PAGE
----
TikTok may owe its rapid rise in popularity to all those viral dance videos, but the app has since evolved to become the home of the beauty hacks. From curling your hair using a radiator to shaving your brows in accordance to the culturally hideous fox-eye trend, the app is loaded with visually striking 60-second beauty tutorials, often starring a user scoring 100 for enthusiasm, but 0 for qualification.
Taking advice on crafting the perfect smoky eye from a TikTok user may of course be harmless enough, but when it comes to skincare it always pays to listen to the experts. And one such born on TikTok craze that has those experts internally screaming is slugging.
The latest skin hack slugging is just as silly as it sounds
Not quite as revolting as it sounds, slugging involves coating the skin in a thick, occlusive layer of petroleum jelly, creating a slimy sheen that explains the name.
The thinking behind slugging is that by applying a wholly occlusive barrier to the skin, and letting it sit overnight, the process of trans-epidermal-water-loss (or TEWL) will be inhibited. Simply speaking, moisture won’t be able to evaporate from the skin, meaning you’ll wake up with a juicy complexion.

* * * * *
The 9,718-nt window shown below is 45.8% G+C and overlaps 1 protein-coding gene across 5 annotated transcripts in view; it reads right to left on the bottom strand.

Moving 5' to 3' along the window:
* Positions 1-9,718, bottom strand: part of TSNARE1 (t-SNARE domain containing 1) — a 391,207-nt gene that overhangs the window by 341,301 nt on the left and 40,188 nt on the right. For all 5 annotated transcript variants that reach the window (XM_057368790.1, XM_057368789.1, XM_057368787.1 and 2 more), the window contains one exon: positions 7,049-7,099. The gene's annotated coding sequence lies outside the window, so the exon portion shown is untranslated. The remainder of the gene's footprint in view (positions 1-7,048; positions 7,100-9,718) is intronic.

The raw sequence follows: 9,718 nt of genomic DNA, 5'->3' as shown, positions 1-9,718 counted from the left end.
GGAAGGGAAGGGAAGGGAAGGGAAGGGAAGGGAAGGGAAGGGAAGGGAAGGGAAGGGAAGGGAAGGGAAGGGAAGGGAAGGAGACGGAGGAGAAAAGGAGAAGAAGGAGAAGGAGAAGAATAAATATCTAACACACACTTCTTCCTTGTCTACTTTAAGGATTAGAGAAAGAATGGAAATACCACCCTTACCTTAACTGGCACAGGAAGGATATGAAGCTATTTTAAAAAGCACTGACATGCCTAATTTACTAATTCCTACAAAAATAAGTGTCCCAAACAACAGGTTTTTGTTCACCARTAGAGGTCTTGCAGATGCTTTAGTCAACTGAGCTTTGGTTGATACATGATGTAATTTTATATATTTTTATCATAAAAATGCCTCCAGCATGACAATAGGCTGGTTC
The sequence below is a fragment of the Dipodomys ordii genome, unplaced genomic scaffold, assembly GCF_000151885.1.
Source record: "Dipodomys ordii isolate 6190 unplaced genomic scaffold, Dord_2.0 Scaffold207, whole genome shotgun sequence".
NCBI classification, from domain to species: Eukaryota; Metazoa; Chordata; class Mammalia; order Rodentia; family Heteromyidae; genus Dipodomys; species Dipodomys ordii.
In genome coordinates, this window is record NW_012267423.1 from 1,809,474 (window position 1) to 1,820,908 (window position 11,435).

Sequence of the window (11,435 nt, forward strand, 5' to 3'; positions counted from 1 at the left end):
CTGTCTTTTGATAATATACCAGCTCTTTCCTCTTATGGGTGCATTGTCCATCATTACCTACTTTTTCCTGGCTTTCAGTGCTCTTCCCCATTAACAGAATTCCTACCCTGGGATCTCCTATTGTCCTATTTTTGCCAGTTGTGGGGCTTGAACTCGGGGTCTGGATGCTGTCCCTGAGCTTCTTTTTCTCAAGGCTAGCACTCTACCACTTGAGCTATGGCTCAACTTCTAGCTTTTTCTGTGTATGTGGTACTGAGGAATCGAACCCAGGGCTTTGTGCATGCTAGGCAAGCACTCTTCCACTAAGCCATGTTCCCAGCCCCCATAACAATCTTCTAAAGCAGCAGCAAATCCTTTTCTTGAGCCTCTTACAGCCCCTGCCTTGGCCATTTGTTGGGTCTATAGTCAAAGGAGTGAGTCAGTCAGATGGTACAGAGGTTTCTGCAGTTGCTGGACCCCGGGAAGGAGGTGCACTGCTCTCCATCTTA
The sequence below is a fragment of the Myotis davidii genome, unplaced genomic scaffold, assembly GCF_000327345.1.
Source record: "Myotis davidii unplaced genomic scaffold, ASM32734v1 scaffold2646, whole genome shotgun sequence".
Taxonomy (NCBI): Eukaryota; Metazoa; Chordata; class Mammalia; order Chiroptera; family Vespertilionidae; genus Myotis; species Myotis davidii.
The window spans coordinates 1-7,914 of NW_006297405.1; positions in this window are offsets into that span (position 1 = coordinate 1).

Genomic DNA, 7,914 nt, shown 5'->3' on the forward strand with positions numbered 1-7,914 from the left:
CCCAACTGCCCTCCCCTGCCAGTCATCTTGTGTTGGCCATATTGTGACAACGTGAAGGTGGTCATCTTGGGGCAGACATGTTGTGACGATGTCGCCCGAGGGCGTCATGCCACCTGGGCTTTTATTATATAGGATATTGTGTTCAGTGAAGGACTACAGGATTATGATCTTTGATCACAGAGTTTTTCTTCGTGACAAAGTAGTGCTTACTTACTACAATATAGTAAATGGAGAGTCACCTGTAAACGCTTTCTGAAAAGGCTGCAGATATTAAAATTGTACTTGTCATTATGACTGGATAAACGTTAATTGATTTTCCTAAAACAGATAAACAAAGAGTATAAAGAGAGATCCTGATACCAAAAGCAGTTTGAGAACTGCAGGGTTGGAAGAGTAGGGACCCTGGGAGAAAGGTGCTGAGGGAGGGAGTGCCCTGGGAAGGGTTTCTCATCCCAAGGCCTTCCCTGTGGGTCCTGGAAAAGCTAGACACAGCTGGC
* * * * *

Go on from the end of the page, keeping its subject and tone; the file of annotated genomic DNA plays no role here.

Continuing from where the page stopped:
Slugging is indeed rarely advised by the experts – but perhaps not for the reason you may think. Petroleum jelly itself is a non-comedogenic ingredient, meaning it wont sink into your pores and lead to hellish breakouts. What it does do, however, is stop the skin from releasing excess oils and bacteria, which is how those breakouts develop.
As facial expert Ada Ooi adds, another issue with slugging is that petroleum jelly lacks actual water, meaning your skin isn’t receiving the extra hydration it wants and will receive from a good old moisturizer.
While a Vaseline-like ointment creates a ‘duvet’ which may help to avoid water loss by suffocating the skin with its thick and occlusive texture, one of the most important components that ‘slugging’ is missing is water content. Ooi recommends leaving the Vaseline alone and instead prioritizing moisturizers that work to boost hydration. “Injecting water content will not only hydrate the skin, it will also help balance sebum levels.Ada Ooi – Facial Expert
If it’s next-level hydration you’re after, the below four moisturizers contain optimal levels of humectants, emollients and occlusive. The three key elements of hydration and will leave you radiant, not slimy.